Juneau's unemployment rate is inching down, declining from 7.3 percent in February to 7.1 percent last month.
The statewide unemployment rate also declined slightly, and both the local and statewide rates would have been lower if not for an increased number of people newly looking for work, according to state unemployment data released last week by the Department of Labor and Workforce Development.
Those numbers are not seasonally adjusted.
There also was a hint of good news for the state's future, with total unemployment claims on the decline last month, said Neal Fried, an economist with the department.
"More months of data will be necessary to see if that's a permanent trend or monthly aberration," he said.
Alaska's unemployment numbers typically decline with the approach of summer, officials say.
Juneau continued in March to have the lowest unemployment rate in Southeast, and one of the lowest in the state. Sitka was at 7.9 percent; Ketchikan was 10.4 percent; Wrangell-Petersburg was 13.5 percent; Haines was 14.5 percent; Yakutat was 15.5 percent; Prince of Wales was 19.5 percent; Hoonah-Angoon was 15.2 percent.
Highest in Southeast, and second highest in the state, was Skagway at 26.2 percent. The state's highest unemployment rate was in the Denali Borough at 28.9 percent.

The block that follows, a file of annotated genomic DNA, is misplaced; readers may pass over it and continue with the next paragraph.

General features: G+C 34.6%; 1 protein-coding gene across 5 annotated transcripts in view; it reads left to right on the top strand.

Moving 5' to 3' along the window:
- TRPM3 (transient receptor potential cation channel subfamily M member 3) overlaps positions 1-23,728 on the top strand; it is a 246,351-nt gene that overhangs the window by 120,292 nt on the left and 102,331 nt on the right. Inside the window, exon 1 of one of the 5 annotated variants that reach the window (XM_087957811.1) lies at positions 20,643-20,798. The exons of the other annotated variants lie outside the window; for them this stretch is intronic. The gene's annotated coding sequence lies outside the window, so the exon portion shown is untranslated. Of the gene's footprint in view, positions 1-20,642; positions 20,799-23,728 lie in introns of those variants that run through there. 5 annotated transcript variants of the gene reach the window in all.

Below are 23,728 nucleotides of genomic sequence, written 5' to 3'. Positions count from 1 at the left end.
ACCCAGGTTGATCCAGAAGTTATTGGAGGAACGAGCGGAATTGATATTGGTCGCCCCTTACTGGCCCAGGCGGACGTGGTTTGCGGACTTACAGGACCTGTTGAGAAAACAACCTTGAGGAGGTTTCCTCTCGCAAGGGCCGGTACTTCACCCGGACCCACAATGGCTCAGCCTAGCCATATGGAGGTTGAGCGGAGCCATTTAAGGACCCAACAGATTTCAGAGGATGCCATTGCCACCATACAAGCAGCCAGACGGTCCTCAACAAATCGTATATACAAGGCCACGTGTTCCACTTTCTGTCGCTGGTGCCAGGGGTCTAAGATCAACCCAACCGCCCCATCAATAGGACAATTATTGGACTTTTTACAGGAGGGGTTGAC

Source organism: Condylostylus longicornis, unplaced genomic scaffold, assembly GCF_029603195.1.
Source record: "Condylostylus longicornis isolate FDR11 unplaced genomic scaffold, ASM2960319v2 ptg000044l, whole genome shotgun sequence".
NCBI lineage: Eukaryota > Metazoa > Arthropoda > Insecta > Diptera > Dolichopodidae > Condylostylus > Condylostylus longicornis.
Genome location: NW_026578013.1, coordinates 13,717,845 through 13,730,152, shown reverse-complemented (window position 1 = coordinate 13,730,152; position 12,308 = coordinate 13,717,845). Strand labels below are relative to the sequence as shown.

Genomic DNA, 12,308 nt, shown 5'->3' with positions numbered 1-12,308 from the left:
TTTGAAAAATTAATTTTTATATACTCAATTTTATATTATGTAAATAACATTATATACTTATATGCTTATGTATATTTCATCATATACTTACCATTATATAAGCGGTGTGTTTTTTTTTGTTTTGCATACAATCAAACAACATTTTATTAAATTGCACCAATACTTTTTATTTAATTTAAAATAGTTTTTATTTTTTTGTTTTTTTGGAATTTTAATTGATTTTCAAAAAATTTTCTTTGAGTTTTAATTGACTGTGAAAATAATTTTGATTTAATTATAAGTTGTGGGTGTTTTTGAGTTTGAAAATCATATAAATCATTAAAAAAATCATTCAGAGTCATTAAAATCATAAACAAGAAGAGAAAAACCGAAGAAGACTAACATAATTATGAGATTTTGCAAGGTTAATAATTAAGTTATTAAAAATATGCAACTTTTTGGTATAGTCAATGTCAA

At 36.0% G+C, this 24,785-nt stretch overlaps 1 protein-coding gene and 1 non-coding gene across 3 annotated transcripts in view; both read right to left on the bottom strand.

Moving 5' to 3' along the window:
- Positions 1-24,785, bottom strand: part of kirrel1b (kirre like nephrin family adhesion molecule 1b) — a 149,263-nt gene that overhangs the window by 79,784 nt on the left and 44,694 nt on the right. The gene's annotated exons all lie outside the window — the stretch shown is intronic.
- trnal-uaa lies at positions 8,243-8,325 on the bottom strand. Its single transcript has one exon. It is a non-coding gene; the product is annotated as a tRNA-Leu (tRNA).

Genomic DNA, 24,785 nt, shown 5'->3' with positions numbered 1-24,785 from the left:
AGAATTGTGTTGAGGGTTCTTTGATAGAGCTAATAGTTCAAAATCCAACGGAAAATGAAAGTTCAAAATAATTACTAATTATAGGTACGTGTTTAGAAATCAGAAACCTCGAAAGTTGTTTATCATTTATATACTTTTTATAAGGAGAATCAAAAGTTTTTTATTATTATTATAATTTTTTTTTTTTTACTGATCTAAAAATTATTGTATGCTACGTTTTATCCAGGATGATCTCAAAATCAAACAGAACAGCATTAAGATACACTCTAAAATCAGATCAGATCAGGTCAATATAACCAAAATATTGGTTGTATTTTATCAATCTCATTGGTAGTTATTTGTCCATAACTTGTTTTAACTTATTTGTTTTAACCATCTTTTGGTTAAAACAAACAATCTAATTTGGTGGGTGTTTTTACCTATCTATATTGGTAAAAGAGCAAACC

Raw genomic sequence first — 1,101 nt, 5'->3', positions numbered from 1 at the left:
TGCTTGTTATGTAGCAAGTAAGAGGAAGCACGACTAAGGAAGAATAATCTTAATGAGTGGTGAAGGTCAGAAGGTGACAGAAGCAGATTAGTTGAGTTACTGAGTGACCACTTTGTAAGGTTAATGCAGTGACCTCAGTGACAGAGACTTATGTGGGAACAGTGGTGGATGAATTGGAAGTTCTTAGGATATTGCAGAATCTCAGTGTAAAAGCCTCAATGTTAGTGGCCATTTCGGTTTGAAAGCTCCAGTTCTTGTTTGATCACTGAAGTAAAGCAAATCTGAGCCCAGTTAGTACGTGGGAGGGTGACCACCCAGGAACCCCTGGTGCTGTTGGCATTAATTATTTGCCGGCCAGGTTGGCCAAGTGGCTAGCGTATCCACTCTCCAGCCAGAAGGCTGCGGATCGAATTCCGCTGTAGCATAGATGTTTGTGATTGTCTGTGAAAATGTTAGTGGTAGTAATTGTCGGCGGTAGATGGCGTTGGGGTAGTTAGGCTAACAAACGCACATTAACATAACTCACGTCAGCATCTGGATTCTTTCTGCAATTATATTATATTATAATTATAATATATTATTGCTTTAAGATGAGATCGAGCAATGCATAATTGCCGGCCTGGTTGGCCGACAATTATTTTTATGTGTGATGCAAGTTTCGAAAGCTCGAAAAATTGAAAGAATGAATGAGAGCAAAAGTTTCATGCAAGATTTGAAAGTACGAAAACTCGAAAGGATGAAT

Those two tourism-dependent communities typically have high unemployment rates in the off-season.
"There's little doubt those rates will come down as the year progresses and the visitor season kicks into high gear," Fried said.
The lowest unemployment rate in the state was in the Aleutians West Census Area, where the groundfish season was in high gear in the communities of Sand Point and King Cove.
The state's seasonally adjusted unemployment rate increased by a tenth of a percent to 8.6 percent, while the nation's seasonally adjusted rate held even at 9.7 percent.
Statewide, Alaska had about 2,000 more people working in March than in February, and about 4,000 more than in March of 2009. The unemployment rate was still higher than a year ago because there were more people in the state looking for work.
State economists say high unemployment rates outside Alaska may be driving up the state's unemployment rate, because people who lose jobs in Alaska cannot find jobs elsewhere, while other people may move to Alaska seeking work.
Contact reporter Pat Forgey at 586-4816 or firstname.lastname@example.org.